A recall petition and an election are very different things. In order to get a recall of an elected official on the ballot, you have to gather valid signatures of registered voters. You need at least 12% of the number of registered voters who voted in the last election for that office.
The signatures must be in-person (not online), so they are generally gathered in the street. Sometimes it's by passionate volunteers setting up tables, and sometimes it's people with clipboards asking other people in bust public places. As you can imagine, this is not the most rigorous of processes, and that plays out in the percentage of valid signatures:
The average signature validity rate for the 143 successful petition drives featured in this study is 75.33%. This means that three-quarters of signatures submitted by proponents were found to be valid and counted toward the minimum requirements.
The average signature validity rate for approved measures is 75.93%. The average signature validity rate for defeated measures is 75.02%.
So basically, you'd expect 25% of all the signatures gathered to be rejected. The people organizing a recall drive know this, and so they will maintain their efforts until they have a sufficient safety buffer.
In the recent (failed) LA County drive to recall the DA, the signature rejections were broken down as follows:
Mail-in ballots, on the other hand, are very different. To even get a ballot in the first place, you need to be a registered voter, and to receive the ballot at your registered address, and you only get one. So that automatically cuts out most forms of rejection other than "Mismatched Signature." That's 9,490 out of the the 715,833 petition signatures submitted, or just over 1%.Based on the examination and verification, which was conducted in compliance with the statutory and regulatory requirements of the California Government Code, Elections Code, and Code of Regulations, 520,050 signatures were found to be valid and 195,783 were found to be invalid. To qualify the recall for the ballot, the petition required 566,857 valid signatures; therefore, the petition has failed to meet the sufficiency requirements and no further action shall be taken on the petition. A summary breakdown of the invalid signatures is as follows:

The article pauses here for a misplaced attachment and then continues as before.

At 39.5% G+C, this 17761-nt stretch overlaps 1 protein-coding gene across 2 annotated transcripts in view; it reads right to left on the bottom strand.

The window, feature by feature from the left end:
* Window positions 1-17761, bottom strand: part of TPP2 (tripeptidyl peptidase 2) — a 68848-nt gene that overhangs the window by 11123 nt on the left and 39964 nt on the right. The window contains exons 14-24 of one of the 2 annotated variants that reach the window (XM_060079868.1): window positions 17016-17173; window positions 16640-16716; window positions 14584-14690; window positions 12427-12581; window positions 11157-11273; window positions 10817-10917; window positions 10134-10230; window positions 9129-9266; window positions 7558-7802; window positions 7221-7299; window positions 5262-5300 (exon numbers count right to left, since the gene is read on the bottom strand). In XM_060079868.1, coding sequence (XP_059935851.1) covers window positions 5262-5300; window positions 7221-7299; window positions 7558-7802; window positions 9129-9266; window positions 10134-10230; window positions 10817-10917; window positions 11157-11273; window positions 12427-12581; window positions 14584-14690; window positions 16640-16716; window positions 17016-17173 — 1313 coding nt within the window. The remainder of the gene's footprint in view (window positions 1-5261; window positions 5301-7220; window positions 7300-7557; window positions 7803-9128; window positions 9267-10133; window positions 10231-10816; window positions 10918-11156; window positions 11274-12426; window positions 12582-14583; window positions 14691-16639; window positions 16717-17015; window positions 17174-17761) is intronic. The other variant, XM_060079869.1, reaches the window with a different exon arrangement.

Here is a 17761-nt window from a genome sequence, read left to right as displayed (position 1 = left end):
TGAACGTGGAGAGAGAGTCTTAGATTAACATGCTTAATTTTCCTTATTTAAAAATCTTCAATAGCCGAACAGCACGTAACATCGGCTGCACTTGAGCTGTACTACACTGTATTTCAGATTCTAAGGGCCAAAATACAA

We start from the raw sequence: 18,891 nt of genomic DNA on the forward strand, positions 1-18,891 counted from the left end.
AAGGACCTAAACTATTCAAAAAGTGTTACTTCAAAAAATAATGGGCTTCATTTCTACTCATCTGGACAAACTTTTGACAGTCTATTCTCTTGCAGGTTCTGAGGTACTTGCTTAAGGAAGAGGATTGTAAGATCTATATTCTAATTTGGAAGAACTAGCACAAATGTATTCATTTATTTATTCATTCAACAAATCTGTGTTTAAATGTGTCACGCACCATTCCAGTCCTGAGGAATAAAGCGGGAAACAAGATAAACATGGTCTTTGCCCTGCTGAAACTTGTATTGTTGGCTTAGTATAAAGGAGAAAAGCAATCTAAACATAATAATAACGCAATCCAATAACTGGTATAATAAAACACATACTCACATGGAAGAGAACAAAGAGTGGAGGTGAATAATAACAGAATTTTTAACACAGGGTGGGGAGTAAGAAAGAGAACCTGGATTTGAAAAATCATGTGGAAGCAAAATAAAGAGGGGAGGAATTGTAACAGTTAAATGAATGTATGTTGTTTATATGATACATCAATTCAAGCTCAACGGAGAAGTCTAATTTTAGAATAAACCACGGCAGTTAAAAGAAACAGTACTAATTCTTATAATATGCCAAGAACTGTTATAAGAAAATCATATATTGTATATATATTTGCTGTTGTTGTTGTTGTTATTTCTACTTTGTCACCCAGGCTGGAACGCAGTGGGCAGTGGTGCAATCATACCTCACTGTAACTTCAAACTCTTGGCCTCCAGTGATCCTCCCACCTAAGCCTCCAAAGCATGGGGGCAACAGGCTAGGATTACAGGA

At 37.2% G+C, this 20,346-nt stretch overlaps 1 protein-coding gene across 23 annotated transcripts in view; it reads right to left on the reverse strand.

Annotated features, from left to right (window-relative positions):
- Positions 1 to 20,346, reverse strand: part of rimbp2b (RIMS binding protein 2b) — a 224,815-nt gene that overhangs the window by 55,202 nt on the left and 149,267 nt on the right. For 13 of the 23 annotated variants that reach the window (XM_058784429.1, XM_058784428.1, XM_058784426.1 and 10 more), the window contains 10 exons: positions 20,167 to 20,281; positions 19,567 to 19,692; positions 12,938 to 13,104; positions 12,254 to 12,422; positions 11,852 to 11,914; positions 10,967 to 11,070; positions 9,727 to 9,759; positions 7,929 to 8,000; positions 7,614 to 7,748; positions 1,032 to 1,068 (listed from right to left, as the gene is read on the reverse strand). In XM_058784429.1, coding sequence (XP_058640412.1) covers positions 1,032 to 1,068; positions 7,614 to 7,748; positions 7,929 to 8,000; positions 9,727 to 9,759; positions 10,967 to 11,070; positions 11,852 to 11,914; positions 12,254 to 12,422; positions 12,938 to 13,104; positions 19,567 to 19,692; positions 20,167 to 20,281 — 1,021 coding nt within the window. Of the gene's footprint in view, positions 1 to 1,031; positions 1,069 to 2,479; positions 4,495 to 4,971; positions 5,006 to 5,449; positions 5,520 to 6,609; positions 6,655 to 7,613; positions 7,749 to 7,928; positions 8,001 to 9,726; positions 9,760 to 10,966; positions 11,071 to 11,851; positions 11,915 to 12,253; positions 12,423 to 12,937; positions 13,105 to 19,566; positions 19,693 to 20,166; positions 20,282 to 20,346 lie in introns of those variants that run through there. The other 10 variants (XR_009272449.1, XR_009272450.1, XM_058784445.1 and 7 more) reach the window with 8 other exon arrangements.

• Not Registered: 88,464
• Max Number of Times Signed (Duplicate): 43,593
• Different Address: 32,187
• Mismatch Signature: 9,490
• Canceled: 7,344
• Out of County Address: 5,374
• Other: 9,331
So a rejection rate of around 1% would be expected in elections - and probably less than that, given that elections are a more serious thing, with penalties for fraud, and usually a wider variety of things being voted for. And indeed, about 1% is what is found.
So the numbers are as expected, but a recent Breitbart story tried to make it seem like this was evidence of election fraud, when it is not.
In fact, the numbers are exactly in line with previous ballot initiative signature rejection rates, and mail-in ballot rejection rates.